Originally published on Wed January 9, 2013 8:10 am
In the Bolivar Plaza of downtown Caracas, supporters of Venezuelan President Hugo Chavez arrive carrying photographs of their leader and singing songs urging him on. Music blares from loudspeakers, repeating over and over, "Chavez, my commander, is here to stay."
Chavez, however, is most definitely not here, and increasingly many Venezuelans wonder if he'll ever be back. He flew to Cuba, Venezuela's closest ally, for an operation that took place on Dec. 11. Before leaving for his fourth cancer surgery, Chavez named a successor.
Originally published on Tue January 8, 2013 5:06 am
STEVE INSKEEP, HOST:
The Shell oil drilling rig that ran aground off Alaska last week is now anchored in a quiet harbor so divers can assess the damage. Wildlife officials say they have seen no evidence of a spill from the vessel, which was carrying tanks of diesel fuel. But the accident does raise questions about Shell's plans to drill for oil in the remote and fragile ecosystem of the Arctic.
Originally published on Tue January 8, 2013 9:00 am
This month marks the 40th anniversary of Roe v. Wade, the famed and widely cited case that legalized abortion. Yet across the country, states are continuing to approve restrictions.
With little fanfare, Virginia and Michigan Republican governors recently signed new abortion bills into law. Virginia's Bob McDonnell, in particular, quietly approved clinic regulations adopted by the state's Board of Health three months ago that hold abortion clinics to the same building standards as hospitals.
Originally published on Mon January 7, 2013 5:57 pm
For the third straight year, spending on health care in 2011 grew at a historically slow rate, government researchers report.
According to a study published in the January issue of the policy journal Health Affairs, U.S. health spending rose 3.9 percent in 2011. That's statistically almost identical to the rate of increase in each of the two previous years.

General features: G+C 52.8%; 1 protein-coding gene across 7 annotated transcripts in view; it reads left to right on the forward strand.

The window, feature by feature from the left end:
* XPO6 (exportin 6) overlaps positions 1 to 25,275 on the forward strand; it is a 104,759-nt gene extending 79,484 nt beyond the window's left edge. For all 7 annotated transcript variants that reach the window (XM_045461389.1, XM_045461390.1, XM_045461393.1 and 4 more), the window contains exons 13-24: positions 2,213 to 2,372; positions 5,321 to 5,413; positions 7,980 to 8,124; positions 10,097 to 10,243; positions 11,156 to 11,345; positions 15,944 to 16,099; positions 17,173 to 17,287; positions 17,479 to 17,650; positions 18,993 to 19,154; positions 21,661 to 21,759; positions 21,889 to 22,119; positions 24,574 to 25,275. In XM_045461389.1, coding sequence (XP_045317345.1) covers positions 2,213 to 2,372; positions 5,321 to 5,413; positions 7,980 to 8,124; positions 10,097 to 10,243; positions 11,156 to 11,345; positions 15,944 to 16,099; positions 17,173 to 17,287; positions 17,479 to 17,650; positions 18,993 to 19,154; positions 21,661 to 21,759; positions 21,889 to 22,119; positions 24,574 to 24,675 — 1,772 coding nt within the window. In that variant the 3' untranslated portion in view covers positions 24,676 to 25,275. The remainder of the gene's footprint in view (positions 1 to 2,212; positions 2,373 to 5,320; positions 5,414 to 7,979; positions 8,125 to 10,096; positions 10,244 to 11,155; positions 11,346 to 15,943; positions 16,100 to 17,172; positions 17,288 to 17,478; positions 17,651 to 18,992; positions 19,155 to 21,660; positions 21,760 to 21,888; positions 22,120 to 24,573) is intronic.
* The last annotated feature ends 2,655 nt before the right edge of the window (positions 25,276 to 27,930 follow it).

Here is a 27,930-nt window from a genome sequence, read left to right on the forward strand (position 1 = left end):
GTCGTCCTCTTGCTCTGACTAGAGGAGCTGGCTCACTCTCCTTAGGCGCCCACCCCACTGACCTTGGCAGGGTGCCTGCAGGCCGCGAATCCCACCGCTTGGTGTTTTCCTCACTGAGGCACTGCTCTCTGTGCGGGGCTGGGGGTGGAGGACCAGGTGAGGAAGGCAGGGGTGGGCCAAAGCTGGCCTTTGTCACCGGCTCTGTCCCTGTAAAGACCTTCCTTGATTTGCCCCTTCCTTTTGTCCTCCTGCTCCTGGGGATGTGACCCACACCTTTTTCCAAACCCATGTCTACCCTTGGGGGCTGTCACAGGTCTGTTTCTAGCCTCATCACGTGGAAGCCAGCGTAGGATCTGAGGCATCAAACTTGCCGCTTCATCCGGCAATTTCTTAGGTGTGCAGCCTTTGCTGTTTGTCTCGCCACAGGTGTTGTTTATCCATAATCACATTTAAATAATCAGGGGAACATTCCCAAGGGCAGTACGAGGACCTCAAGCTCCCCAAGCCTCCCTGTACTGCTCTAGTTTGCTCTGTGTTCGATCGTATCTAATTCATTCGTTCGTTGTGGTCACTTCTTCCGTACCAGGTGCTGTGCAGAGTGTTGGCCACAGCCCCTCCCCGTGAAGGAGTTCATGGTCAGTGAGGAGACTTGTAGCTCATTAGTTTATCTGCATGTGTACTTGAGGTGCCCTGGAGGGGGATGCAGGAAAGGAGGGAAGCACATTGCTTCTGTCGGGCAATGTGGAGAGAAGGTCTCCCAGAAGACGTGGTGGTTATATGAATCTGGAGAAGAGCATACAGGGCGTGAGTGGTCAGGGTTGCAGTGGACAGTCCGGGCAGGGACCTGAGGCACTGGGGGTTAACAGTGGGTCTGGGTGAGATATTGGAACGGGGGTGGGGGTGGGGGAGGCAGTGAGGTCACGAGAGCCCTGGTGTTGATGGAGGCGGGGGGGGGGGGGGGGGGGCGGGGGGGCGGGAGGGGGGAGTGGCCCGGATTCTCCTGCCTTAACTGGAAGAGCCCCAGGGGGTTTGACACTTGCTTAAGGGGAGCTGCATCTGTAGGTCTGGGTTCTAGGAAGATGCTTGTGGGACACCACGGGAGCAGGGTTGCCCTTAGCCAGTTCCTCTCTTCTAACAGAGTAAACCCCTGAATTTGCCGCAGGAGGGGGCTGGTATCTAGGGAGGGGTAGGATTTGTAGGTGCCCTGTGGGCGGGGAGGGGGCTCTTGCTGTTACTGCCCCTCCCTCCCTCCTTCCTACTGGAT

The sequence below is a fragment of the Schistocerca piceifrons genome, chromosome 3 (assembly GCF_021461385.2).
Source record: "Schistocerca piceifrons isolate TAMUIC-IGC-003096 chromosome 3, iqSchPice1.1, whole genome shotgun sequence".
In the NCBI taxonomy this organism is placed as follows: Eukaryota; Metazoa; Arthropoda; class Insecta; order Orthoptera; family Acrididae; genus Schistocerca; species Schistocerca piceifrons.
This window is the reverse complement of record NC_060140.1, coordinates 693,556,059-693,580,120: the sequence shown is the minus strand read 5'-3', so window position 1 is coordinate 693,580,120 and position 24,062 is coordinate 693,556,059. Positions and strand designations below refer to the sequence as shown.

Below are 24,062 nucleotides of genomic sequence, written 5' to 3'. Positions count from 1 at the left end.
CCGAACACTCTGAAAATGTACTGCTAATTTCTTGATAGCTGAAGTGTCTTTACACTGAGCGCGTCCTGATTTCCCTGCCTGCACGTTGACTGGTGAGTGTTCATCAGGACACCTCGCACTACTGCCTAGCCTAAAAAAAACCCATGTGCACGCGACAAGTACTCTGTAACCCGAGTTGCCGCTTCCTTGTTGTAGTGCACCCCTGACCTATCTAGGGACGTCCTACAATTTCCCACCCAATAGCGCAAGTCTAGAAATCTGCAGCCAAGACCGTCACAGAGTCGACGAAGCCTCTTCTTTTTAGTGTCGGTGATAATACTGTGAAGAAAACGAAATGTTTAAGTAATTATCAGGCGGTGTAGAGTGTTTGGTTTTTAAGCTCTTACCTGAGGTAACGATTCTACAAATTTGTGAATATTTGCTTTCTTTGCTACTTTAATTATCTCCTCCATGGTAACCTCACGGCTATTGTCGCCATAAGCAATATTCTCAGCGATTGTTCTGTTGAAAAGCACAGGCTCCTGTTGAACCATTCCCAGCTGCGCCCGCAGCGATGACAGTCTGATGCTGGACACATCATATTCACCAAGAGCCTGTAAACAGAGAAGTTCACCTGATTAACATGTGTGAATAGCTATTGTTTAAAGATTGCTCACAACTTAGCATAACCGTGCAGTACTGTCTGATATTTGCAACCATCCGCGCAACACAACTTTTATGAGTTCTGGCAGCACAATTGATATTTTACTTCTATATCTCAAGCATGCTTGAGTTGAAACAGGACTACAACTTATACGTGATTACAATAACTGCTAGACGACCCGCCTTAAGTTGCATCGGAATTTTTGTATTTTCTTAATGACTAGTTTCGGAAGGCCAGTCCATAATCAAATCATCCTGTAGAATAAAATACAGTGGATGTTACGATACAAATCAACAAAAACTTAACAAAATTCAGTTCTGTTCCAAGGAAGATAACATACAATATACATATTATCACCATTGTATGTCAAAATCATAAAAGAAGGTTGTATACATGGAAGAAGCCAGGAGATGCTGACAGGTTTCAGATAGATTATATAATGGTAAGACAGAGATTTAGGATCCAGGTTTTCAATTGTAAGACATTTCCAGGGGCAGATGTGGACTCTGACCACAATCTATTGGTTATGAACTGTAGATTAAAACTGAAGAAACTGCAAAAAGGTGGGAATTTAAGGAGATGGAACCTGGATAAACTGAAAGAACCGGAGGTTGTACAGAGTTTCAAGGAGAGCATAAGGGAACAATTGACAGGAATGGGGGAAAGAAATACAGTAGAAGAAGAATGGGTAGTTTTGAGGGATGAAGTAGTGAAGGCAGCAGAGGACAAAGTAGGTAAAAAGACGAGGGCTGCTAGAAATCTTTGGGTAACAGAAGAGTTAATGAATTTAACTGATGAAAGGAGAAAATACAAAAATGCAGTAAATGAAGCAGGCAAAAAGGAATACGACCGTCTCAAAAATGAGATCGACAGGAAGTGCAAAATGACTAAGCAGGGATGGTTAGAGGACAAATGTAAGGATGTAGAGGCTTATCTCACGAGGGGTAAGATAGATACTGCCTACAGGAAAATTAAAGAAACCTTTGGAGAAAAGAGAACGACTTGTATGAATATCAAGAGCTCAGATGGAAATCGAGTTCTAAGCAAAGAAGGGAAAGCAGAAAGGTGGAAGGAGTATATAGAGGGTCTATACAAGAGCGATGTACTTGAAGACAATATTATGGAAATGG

Originally published on Mon January 7, 2013 5:39 pm
Eric Schmidt, executive chairman of Google, has landed in North Korea. His trip there is a bit of a mystery.
Schmidt, the former CEO of Google, has been a vocal proponent of providing people around the world with Internet access and technology. North Korea doesn't even let its citizens access the open Internet, and its population is overwhelmingly poor — so it's not exactly a coveted audience for advertisers.
Originally published on Sun January 13, 2013 8:02 am
So why did President Obama choose Chuck Hagel to be his new defense secretary?
First, Hagel is Obama's kind of Republican. The former senator from Nebraska is a realist and pragmatist who hasn't been afraid to buck the orthodoxy of his chosen party, for instance when Hagel opposed the Iraq War.
Eight in 10 prescriptions are filled with generics rather than brand-name drugs these days.
The generics are usually inexpensive. Think $4 for a month's supply of the depression drug fluoxetine (or Prozac) at Wal-Mart. If you have insurance that covers pharmaceuticals, your copay will be lower with a generic than a brand-name drug, too.
In Spanish, most nouns default to masculine or feminine, as do the adjectives that describe them. So if you're referring to a group of people that includes a man, the word you'd use for that group would be masculine — even if that group is mostly made up of women.
Originally published on Mon January 7, 2013 5:19 pm
President Obama's choice of John Brennan to lead the CIA appears to be less controversial than his decision to nominate former Sen. Chuck Hagel as secretary of defense.
The top Republican on the House intelligence committee, Rep. Mike Rogers, said in a statement Monday that he looks forward to working with Brennan at the CIA. Still, the Brennan nomination will raise questions about Obama's national security policy.